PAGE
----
Kerr’s arrival and subsequent institution of a motion-heavy offense emphasized the purposeful movement of ball and players. The strategy came as both a sigh of relief for Dub Nation and a harbinger of terror for the rest of the NBA. Records fell, the game was revolutionized, and the NBA’s longtime doormat by the Bay became an intimidating champion.

Kerr’s offense even drew the wandering eye of Kevin Durant, a ringless MVP trapped in heroball hell in Oklahoma City. In 2016, Durant’s final season with the team, the Thunder were at the bottom of the NBA in passing as Durant and his feisty teammate Russell Westbrook took turns jacking up shots with impunity.

After the Warriors eliminated OKC from the playoffs that year using Kerr’s offense, Durant left the midwest and joined the budding super power in Oakland, captivated by “selfless” players who play the game in its “purest form”.

After some early growing pains from the Warriors assimilating Durant’s massive potential alongside nuclear warheads Stephen Curry and Klay Thompson, the Warriors unleashed hellfire on the NBA.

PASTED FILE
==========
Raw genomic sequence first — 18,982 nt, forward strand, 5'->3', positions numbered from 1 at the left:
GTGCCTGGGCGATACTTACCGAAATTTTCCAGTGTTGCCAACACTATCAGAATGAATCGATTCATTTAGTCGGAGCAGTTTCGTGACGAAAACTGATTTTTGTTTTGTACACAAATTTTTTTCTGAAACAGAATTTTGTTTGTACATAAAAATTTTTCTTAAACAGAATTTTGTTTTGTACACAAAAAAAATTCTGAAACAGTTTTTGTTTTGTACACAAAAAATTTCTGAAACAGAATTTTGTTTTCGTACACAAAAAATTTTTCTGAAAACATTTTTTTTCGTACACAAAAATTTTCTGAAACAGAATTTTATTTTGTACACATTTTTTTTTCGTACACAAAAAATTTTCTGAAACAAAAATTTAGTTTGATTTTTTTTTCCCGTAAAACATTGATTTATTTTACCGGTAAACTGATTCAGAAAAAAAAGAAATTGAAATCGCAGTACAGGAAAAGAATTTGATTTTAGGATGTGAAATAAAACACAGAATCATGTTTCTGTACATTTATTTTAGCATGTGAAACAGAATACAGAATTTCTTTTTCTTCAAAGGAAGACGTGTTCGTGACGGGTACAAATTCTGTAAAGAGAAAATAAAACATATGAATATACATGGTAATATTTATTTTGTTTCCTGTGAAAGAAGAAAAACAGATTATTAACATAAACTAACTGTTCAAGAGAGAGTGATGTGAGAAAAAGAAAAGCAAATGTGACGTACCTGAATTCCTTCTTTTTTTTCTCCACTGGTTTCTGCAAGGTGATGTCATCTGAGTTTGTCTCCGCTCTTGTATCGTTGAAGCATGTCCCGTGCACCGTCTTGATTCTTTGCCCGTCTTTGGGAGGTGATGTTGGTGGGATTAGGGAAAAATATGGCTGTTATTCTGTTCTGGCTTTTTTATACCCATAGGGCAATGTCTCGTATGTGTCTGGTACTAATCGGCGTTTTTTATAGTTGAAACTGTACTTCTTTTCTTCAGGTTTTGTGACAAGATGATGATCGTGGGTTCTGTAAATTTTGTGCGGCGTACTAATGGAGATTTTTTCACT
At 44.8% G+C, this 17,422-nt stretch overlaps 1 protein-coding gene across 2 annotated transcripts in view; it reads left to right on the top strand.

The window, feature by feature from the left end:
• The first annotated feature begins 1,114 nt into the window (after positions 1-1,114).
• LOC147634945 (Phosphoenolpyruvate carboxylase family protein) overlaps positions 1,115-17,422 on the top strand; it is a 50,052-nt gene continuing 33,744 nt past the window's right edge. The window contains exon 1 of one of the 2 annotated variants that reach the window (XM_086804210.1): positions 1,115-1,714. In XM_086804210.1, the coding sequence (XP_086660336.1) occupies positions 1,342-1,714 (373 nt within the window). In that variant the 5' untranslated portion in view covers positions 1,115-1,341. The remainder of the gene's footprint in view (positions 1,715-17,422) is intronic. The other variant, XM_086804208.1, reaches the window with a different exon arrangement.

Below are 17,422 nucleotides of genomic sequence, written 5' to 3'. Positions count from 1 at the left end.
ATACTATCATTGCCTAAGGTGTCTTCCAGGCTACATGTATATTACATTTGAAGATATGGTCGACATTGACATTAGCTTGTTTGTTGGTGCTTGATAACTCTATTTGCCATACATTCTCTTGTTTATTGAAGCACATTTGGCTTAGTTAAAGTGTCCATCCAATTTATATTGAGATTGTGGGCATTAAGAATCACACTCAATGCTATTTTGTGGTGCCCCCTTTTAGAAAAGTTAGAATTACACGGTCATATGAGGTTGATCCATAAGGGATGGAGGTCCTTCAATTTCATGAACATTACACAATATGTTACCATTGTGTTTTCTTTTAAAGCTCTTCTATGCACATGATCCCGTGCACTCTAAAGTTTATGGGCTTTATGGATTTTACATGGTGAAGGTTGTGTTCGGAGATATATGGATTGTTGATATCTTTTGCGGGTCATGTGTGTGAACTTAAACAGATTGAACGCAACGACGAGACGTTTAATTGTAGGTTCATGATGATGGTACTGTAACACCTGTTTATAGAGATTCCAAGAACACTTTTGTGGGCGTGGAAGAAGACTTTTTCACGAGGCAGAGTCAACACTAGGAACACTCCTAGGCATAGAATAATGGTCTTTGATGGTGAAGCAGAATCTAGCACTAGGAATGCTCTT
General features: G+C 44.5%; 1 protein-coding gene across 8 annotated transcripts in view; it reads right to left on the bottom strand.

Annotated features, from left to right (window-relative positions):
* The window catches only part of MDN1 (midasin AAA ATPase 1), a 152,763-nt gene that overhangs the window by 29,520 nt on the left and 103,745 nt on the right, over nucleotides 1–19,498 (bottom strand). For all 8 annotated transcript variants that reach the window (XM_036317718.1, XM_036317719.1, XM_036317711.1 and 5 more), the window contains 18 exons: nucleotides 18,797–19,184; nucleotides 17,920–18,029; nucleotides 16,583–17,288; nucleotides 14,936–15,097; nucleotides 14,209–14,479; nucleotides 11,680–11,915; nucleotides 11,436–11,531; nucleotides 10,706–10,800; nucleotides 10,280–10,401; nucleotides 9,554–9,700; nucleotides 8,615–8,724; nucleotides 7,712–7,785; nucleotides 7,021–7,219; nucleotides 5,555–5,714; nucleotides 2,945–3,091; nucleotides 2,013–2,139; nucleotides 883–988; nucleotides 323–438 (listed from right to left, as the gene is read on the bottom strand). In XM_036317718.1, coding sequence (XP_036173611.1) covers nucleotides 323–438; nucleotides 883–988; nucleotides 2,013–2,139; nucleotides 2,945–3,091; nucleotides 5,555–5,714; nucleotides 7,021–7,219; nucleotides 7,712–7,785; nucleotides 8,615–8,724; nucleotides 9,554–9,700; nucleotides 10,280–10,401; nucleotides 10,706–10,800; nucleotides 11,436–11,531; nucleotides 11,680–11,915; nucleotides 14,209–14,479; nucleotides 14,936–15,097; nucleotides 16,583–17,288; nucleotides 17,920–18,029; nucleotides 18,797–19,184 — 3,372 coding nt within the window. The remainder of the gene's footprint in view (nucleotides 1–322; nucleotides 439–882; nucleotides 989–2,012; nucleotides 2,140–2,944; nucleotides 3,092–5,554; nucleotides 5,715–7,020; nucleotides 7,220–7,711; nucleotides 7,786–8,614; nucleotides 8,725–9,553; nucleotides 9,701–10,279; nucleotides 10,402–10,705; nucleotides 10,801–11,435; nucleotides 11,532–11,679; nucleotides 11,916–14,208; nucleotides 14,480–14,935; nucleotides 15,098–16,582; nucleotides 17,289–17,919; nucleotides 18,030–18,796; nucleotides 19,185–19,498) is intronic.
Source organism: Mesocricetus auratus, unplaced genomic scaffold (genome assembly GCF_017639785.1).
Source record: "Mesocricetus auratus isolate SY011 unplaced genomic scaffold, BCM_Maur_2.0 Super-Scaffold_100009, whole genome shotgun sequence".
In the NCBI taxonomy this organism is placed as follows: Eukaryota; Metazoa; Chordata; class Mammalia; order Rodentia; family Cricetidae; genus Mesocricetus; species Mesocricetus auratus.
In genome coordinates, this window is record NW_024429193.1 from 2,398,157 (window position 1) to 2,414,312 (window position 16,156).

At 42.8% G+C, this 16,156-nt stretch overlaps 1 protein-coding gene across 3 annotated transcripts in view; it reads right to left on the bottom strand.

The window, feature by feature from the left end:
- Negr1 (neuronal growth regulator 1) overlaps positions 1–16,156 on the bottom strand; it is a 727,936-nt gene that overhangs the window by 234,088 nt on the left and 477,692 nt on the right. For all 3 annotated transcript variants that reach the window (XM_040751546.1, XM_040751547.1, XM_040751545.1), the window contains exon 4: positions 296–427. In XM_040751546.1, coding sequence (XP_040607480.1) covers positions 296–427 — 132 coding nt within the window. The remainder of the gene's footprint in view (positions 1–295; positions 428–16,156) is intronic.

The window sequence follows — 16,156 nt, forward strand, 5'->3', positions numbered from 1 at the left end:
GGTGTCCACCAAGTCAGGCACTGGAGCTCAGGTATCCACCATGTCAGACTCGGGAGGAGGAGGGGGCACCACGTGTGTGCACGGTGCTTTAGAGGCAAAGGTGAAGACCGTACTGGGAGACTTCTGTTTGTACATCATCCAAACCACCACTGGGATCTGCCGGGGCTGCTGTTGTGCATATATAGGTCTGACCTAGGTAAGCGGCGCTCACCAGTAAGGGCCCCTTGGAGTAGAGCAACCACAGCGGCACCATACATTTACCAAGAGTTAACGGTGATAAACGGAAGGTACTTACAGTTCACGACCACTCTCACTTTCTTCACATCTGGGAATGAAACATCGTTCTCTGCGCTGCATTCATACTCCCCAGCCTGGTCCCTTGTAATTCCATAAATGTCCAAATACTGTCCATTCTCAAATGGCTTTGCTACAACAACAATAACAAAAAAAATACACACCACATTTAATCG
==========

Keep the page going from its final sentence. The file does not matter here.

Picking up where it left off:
Let’s take a look at the top three greatest offensive teams in NBA history:

  • #1) 2018-2019 Golden State Warriors 115.9
  • #2) 2016-2017 Golden State Warriors 115.6
  • #2) 1986-1987 Los Angeles Lakers 115.6

THAT’S PRETTY RIDICULOUS.

Durant’s individual numbers stayed stellar as well, averaging 25.8 PTS/7.1 REB/5.4 AST/1.5 BLK on .640 %TS in three seasons with the team. Those are MVP level stats!

2018 NBA Finals - Game Four
Steve Kerr helped take Kevin Durant’s game to the next level
Photo by Nathaniel S. Butler/NBAE via Getty Images

Two championships, two Finals MVP’s, and three Finals trips later, Durant left for Brooklyn. In his wake, he levied a strong critique of Kerr’s offense.

“‘The motion offense we run in Golden State, it only works to a certain point,’ he says. ‘We can totally rely on only our system for maybe the first two rounds. Then the next two rounds we’re going to have to mix in individual play.